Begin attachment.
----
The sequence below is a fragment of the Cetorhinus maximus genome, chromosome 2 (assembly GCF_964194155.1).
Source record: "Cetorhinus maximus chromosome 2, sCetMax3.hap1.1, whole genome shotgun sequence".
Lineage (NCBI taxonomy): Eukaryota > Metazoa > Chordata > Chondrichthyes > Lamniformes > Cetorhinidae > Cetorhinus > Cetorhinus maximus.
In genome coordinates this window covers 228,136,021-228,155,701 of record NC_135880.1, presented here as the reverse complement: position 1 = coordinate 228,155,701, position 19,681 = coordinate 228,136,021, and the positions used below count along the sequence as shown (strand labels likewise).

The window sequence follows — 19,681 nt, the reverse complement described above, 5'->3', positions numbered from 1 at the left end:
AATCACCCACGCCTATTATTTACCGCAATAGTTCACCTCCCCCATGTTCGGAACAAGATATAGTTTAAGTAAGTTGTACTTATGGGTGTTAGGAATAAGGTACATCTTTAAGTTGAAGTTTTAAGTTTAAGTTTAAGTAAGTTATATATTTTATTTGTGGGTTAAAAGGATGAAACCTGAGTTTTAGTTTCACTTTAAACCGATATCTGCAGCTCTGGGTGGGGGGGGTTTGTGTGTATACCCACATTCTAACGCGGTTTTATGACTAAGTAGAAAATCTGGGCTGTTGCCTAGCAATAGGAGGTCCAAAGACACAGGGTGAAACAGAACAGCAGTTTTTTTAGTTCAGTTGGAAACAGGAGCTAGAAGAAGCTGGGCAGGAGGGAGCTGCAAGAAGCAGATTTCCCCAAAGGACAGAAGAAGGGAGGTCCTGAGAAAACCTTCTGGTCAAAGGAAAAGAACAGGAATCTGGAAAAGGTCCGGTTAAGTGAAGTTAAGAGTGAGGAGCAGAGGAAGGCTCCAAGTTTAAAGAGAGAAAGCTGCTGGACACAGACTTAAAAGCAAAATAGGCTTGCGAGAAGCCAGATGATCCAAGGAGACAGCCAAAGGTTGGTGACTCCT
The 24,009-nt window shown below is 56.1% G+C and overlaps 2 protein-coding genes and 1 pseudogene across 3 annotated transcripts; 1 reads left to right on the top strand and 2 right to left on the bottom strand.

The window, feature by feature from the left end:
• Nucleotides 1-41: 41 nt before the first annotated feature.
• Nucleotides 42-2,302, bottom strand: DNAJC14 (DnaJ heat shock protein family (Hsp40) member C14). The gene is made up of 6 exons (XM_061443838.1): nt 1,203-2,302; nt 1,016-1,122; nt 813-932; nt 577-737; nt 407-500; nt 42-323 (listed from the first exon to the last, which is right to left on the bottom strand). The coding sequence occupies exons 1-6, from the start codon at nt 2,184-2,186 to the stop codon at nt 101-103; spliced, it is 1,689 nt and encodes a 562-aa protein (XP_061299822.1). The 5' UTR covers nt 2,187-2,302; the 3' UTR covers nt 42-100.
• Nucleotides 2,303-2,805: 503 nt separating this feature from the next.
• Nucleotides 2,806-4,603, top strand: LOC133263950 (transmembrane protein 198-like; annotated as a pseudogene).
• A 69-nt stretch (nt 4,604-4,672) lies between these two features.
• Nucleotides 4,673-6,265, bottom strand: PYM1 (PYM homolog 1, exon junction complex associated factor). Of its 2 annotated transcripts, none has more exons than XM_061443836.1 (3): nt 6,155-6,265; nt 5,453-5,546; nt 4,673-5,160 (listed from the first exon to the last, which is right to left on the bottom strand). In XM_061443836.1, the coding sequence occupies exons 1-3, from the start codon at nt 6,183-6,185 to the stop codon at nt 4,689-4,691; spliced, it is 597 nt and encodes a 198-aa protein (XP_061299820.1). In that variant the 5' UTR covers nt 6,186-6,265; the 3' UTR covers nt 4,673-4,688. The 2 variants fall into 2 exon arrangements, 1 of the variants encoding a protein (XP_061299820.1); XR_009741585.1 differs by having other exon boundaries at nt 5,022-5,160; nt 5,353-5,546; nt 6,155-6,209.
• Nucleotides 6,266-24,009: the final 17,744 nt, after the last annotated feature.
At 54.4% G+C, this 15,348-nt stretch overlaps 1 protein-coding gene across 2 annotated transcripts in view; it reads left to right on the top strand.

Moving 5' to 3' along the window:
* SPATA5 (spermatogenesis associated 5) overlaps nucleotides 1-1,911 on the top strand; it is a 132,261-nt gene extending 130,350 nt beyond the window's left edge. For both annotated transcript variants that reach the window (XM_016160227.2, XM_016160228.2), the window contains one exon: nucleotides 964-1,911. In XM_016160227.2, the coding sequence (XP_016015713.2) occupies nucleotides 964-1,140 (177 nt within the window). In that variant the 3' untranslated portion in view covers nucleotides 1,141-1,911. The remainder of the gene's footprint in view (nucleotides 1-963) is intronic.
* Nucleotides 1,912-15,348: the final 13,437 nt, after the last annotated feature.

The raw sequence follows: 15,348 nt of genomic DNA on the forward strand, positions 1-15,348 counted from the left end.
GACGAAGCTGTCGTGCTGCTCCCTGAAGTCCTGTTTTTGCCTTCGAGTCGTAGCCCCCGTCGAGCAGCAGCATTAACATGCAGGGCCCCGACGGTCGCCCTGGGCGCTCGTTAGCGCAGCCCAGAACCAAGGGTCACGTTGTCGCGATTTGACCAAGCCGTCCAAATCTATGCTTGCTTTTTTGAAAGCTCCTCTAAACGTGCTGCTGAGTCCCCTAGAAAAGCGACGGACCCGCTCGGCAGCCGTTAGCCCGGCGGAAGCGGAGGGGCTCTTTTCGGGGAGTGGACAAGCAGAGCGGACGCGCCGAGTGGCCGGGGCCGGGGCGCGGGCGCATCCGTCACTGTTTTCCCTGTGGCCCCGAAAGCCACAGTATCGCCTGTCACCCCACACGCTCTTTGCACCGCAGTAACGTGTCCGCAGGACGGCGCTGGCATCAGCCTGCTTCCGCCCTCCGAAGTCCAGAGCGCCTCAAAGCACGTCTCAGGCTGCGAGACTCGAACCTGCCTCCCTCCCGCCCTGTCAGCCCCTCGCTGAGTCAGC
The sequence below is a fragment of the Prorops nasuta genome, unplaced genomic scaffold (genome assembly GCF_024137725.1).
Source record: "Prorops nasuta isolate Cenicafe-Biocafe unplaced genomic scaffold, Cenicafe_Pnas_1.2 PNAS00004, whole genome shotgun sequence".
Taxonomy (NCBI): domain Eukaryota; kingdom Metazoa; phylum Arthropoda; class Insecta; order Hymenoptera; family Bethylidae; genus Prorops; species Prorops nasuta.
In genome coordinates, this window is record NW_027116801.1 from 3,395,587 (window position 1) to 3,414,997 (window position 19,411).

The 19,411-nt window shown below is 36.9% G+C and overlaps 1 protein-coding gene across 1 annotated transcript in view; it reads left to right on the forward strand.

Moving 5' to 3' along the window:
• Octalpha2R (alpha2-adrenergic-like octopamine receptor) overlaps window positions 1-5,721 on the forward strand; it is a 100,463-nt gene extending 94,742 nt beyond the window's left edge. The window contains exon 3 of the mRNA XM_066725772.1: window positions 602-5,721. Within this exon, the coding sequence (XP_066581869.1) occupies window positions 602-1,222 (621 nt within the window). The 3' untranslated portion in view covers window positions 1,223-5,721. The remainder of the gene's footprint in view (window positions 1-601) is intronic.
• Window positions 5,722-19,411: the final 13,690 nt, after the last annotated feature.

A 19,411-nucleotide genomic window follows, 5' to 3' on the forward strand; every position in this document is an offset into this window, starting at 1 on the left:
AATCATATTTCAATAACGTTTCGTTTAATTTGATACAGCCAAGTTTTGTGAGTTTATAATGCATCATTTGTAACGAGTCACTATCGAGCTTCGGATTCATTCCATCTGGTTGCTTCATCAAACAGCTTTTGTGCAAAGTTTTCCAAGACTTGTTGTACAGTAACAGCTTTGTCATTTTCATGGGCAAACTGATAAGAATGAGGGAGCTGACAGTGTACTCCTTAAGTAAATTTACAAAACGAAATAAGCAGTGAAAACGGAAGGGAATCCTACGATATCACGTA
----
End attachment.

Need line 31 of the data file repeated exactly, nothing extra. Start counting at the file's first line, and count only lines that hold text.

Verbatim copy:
AATCATATTTCAATAACGTTTCGTTTAATTTGATACAGCCAAGTTTTGTGAGTTTATAATGCATCATTTGTAACGAGTCACTATCGAGCTTCGGATTCATTCCATCTGGTTGCTTCATCAAACAGCTTTTGTGCAAAGTTTTCCAAGACTTGTTGTACAGTAACAGCTTTGTCATTTTCATGGGCAAACTGATAAGAATGAGGGAGCTGACAGTGTACTCCTTAAGTAAATTTACAAAACGAAATAAGCAGTGAAAACGGAAGGGAATCCTACGATATCACGTA